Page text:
It’s important that I keep my blood pressure under control, and I do give myself breaks now and again. A few weeks ago the 42nd Airborne division came to GND for disaster preparedness exercises. They were traveling between the islands setting up emergency clinics and treating everyone for free. They were nice enough to accept student volunteers and I jumped at the chance. For the first time, I was on a boat traveling through the Caribbean islands. We got off at Petite Martinique, marched the supplies down the road from the dock to an abandoned building where 200 people sat, blocking every entrance and exit, waiting for us. There were two minutes of confusion before someone started barking orders and everyone else started following. Bless the military for their chain of command.

I ended up in triage, asking little boys and girls why they felt sick. They would look puzzled, stare at their mothers, and then remember that their stomach was hurting them and their eyes were scratchy. No matter how many times I tried to tell the mother’s that it was ok to say “check-up,” they insisted that their children were very sick. We developed a code with the physicians:

“abd pain” means check up
“loss of appetite” means check up
“itchy eyes” means check up

The physicians had their own code:

“Here’s some medicine” means “I bet you have thin blood, here’s some iron.”

Everyone was treated for thin blood. It’s the carpal tunnel of free clinics.

Later I went to the General Practitioner and saw five patients before we had to pack it up and head back to GND. The highlight was an old woman who came in with “a stomach ache.” She had a strong heart murmur, hypertension, swollen legs and abdominal pain. I’m still teaching Neuro and Physio, so I knew this woman’s pathology pretty well and was able to talk to the physician about everything I found during her workup. She listened to all of this but didn’t catch any of it because of all the jargon involved. I became excited that I knew what was going on with this woman and she heard it in my voice. She smiled and asked what we were talking about. The doctor looked at her and said that we had medicine that might make her feel better and we would make sure she saw a heart doctor that week.

I’m not sure how to describe the feeling you get when you’re excited about someone’s congestive heart disease, but I hope no one reading this ever gets to go through it.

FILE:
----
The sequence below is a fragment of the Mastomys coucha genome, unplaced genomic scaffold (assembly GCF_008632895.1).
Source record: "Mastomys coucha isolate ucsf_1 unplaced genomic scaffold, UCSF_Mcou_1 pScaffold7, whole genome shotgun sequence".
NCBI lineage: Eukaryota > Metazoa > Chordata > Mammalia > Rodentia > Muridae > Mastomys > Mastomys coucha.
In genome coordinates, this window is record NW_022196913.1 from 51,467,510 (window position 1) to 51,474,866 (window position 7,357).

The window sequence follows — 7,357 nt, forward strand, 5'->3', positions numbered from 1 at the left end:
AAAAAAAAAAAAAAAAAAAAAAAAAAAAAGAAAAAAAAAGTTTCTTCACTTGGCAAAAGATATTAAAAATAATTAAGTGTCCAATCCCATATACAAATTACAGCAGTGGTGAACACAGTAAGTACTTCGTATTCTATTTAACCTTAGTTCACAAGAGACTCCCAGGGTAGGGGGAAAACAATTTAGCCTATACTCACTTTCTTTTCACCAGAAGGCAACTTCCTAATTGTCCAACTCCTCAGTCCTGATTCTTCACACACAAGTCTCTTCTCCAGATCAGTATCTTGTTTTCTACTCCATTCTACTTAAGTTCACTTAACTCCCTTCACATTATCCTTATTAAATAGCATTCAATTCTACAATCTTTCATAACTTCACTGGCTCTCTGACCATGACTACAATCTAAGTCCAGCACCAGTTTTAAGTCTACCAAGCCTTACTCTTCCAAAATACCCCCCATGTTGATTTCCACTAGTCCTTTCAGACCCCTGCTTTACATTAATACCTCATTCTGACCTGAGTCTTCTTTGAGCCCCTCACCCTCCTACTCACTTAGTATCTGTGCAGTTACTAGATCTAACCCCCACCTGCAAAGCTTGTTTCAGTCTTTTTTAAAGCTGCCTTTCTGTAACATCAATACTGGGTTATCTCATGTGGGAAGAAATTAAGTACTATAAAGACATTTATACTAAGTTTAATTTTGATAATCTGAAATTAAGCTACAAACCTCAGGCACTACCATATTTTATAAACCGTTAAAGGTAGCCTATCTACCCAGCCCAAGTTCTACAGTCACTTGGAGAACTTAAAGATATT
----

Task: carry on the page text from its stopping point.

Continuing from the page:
Another great distraction was my roommate’s parents coming into town. Sam’s father is a Cardiothoracic surgeon, and every year or so he and his surgeon friends travel to a different vacation spot for a week with their wives. They came to GND and decided to cook for us every other night, entertain us with stories from their careers, and explain to us why surgery was the worst profession to get into and why surgeons hated their jobs. So it’s official: I have yet to discover a single medical discipline where the people practicing it would recommend it before panning it. It’s a bright bright future.

They great thing to come of it was having Sam’s father look over the paper I had written, tear it apart, and make suggestions that helped turn it into the type of paper that could be submitted to a surgical journal. With those changes, I rewrote most of it over a weekend and submitted it with Marios to the Annals of Thoracic Surgery. Fingers crossed, everybody.

Back to school…

So two weeks before the Path exam the usual library bunker shenanigans started, complete with room-squatting and hurt feelings. While I was busy trying to learn the minutia of every disease and the names of every translocated proto-oncogene, the Path department was busy writing a painfully simple exam, with just the type of big-picture concepts and plainly-stated questions that you dream about. I can solve a problem in calculus but I can’t tell you what a number is. They wanted me to define a number. I did not do well.

I stayed to check my grade which was a mistake that cost me a day of studying to self-pity. That left three days till the Microbiology midterm. While Micro is 5 credits (making it of equal weight to Neuro or Physio from last term) it pales against Path’s 13 credits. So we ignore it much like we ignored Embryo in first term. Sure enough, I barely know the material, cram and cram and cram, and leave with an A. So add bacteria and viruses to the list of things that I don’t have to understand at all. They can keep the fetuses company.

So with Micro and Path behind me, I have this weekend to enjoy the dodgeball tournament on Friday and the golf tournament on Sunday. I’ll be wearing a mustache to both.

Cheers, and thanks for waiting. topher.